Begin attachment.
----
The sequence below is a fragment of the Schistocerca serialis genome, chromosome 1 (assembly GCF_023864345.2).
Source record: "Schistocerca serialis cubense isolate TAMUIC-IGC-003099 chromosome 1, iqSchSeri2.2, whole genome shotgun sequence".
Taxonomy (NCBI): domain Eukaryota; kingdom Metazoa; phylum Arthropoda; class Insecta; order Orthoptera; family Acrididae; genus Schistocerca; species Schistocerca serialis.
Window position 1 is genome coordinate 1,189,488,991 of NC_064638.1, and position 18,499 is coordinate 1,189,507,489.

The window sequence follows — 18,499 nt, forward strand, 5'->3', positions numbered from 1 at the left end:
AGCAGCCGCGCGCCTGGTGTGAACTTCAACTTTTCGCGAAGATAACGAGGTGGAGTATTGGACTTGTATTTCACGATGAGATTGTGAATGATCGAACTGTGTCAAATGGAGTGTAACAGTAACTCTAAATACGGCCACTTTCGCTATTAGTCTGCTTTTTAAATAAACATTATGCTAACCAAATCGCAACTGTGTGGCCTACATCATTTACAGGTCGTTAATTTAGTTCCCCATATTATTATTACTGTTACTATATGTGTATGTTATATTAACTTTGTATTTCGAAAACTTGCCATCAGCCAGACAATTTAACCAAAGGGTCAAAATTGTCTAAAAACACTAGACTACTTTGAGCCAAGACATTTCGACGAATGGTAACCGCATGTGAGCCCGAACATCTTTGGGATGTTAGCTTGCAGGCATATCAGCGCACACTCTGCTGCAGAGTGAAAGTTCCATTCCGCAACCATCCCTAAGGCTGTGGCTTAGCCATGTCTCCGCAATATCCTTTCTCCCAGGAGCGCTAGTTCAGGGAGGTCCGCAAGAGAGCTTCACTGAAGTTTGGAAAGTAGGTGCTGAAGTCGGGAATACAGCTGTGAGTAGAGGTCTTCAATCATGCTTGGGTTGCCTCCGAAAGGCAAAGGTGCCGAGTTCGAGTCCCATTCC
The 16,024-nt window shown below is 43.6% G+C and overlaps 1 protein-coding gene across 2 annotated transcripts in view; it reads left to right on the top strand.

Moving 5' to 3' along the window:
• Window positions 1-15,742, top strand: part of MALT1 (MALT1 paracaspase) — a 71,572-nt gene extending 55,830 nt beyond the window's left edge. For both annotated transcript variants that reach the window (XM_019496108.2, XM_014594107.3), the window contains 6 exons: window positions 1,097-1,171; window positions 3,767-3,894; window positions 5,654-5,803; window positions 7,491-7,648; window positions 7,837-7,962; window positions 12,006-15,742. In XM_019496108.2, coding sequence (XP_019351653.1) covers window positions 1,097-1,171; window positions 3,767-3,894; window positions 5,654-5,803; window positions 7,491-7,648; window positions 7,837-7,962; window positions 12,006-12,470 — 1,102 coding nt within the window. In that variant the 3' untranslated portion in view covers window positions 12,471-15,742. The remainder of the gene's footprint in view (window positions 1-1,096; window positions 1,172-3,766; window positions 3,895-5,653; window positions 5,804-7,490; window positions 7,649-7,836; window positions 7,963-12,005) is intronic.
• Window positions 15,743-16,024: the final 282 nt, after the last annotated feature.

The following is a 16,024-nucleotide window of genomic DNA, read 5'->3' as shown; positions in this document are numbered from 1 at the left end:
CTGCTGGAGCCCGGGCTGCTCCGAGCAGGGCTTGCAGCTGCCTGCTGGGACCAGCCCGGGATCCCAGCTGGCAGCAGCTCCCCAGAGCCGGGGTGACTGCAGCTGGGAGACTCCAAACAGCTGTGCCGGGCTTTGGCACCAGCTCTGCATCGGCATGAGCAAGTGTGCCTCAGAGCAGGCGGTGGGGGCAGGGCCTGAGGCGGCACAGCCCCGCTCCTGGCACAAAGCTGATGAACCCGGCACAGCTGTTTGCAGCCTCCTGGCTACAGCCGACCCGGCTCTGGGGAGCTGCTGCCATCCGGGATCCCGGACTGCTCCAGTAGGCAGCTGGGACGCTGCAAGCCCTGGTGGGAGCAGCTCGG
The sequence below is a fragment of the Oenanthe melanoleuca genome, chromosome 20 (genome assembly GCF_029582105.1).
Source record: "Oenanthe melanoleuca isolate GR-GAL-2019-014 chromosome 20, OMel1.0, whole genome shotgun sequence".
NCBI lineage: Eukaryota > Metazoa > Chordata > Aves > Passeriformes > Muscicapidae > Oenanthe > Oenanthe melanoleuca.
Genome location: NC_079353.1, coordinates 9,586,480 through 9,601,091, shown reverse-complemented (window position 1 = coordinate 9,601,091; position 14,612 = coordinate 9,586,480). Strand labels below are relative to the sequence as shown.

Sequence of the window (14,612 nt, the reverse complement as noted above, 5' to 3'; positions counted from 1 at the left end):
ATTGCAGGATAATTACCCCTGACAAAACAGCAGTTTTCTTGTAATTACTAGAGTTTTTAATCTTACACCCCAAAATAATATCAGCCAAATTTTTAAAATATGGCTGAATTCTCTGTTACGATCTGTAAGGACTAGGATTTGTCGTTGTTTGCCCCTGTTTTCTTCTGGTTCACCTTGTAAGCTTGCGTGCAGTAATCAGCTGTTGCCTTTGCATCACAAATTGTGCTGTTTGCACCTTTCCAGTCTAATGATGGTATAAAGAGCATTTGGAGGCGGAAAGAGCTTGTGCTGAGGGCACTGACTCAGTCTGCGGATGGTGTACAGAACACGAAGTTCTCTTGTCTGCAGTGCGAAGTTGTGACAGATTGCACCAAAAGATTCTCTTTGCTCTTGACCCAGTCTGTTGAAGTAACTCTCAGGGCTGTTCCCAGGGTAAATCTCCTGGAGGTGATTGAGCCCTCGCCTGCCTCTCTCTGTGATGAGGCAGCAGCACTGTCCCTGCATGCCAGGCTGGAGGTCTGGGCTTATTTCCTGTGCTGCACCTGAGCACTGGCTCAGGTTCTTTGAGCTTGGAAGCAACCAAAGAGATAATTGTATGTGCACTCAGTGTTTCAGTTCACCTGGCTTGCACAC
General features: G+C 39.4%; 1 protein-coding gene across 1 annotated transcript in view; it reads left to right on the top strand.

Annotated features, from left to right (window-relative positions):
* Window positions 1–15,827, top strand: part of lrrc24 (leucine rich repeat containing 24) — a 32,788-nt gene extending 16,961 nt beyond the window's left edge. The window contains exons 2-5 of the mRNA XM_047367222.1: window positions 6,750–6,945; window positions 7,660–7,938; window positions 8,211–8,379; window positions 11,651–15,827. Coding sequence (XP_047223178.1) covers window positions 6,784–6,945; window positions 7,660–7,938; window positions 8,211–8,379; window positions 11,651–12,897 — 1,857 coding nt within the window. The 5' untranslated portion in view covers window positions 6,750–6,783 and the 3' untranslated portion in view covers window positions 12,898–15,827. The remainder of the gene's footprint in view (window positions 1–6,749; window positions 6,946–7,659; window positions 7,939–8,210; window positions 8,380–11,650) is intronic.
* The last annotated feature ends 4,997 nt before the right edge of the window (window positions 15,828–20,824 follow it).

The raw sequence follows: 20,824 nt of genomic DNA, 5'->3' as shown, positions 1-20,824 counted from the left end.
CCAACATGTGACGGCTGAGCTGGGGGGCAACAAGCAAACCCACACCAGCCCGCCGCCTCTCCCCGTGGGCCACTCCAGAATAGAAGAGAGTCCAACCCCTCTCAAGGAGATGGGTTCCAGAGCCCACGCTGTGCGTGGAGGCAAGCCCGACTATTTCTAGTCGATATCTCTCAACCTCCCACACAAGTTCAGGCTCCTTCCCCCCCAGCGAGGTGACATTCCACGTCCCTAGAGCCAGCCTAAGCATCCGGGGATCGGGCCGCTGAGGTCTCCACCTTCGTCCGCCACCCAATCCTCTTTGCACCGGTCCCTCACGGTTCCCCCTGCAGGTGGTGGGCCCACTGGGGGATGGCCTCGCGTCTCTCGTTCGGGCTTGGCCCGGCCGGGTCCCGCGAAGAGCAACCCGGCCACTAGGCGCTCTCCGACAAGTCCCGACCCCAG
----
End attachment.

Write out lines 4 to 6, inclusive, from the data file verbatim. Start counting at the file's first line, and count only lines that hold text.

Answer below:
Window position 1 is genome coordinate 1,189,488,991 of NC_064638.1, and position 18,499 is coordinate 1,189,507,489.

The window sequence follows — 18,499 nt, forward strand, 5'->3', positions numbered from 1 at the left end:
AGCAGCCGCGCGCCTGGTGTGAACTTCAACTTTTCGCGAAGATAACGAGGTGGAGTATTGGACTTGTATTTCACGATGAGATTGTGAATGATCGAACTGTGTCAAATGGAGTGTAACAGTAACTCTAAATACGGCCACTTTCGCTATTAGTCTGCTTTTTAAATAAACATTATGCTAACCAAATCGCAACTGTGTGGCCTACATCATTTACAGGTCGTTAATTTAGTTCCCCATATTATTATTACTGTTACTATATGTGTATGTTATATTAACTTTGTATTTCGAAAACTTGCCATCAGCCAGACAATTTAACCAAAGGGTCAAAATTGTCTAAAAACACTAGACTACTTTGAGCCAAGACATTTCGACGAATGGTAACCGCATGTGAGCCCGAACATCTTTGGGATGTTAGCTTGCAGGCATATCAGCGCACACTCTGCTGCAGAGTGAAAGTTCCATTCCGCAACCATCCCTAAGGCTGTGGCTTAGCCATGTCTCCGCAATATCCTTTCTCCCAGGAGCGCTAGTTCAGGGAGGTCCGCAAGAGAGCTTCACTGAAGTTTGGAAAGTAGGTGCTGAAGTCGGGAATACAGCTGTGAGTAGAGGTCTTCAATCATGCTTGGGTTGCCTCCGAAAGGCAAAGGTGCCGAGTTCGAGTCCCATTCC